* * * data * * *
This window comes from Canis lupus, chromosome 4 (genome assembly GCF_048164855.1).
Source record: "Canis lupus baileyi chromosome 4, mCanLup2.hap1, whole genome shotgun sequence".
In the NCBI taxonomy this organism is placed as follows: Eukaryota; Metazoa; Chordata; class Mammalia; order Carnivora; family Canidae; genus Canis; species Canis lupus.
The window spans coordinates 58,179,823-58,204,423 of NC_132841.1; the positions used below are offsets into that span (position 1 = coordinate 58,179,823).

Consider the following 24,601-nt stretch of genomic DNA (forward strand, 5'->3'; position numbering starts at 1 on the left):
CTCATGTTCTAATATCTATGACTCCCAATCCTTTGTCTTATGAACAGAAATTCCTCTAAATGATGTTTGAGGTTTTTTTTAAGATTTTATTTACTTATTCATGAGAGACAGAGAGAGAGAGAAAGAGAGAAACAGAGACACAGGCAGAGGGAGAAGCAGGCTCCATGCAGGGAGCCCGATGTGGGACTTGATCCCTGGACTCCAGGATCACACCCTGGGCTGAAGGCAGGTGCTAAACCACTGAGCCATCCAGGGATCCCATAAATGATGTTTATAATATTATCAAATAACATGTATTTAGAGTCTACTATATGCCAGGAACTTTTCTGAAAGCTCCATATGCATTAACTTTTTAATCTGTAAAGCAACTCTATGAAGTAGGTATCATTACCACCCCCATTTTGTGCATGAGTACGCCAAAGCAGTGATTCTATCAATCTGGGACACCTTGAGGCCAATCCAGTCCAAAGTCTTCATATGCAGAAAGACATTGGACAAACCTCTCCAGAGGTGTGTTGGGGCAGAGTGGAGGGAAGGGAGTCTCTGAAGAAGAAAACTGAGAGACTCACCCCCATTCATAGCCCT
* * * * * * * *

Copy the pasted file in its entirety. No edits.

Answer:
This window comes from Canis lupus, chromosome 4 (genome assembly GCF_048164855.1).
Source record: "Canis lupus baileyi chromosome 4, mCanLup2.hap1, whole genome shotgun sequence".
In the NCBI taxonomy this organism is placed as follows: Eukaryota; Metazoa; Chordata; class Mammalia; order Carnivora; family Canidae; genus Canis; species Canis lupus.
The window spans coordinates 58,179,823-58,204,423 of NC_132841.1; the positions used below are offsets into that span (position 1 = coordinate 58,179,823).

Consider the following 24,601-nt stretch of genomic DNA (forward strand, 5'->3'; position numbering starts at 1 on the left):
CTCATGTTCTAATATCTATGACTCCCAATCCTTTGTCTTATGAACAGAAATTCCTCTAAATGATGTTTGAGGTTTTTTTTAAGATTTTATTTACTTATTCATGAGAGACAGAGAGAGAGAGAAAGAGAGAAACAGAGACACAGGCAGAGGGAGAAGCAGGCTCCATGCAGGGAGCCCGATGTGGGACTTGATCCCTGGACTCCAGGATCACACCCTGGGCTGAAGGCAGGTGCTAAACCACTGAGCCATCCAGGGATCCCATAAATGATGTTTATAATATTATCAAATAACATGTATTTAGAGTCTACTATATGCCAGGAACTTTTCTGAAAGCTCCATATGCATTAACTTTTTAATCTGTAAAGCAACTCTATGAAGTAGGTATCATTACCACCCCCATTTTGTGCATGAGTACGCCAAAGCAGTGATTCTATCAATCTGGGACACCTTGAGGCCAATCCAGTCCAAAGTCTTCATATGCAGAAAGACATTGGACAAACCTCTCCAGAGGTGTGTTGGGGCAGAGTGGAGGGAAGGGAGTCTCTGAAGAAGAAAACTGAGAGACTCACCCCCATTCATAGCCCT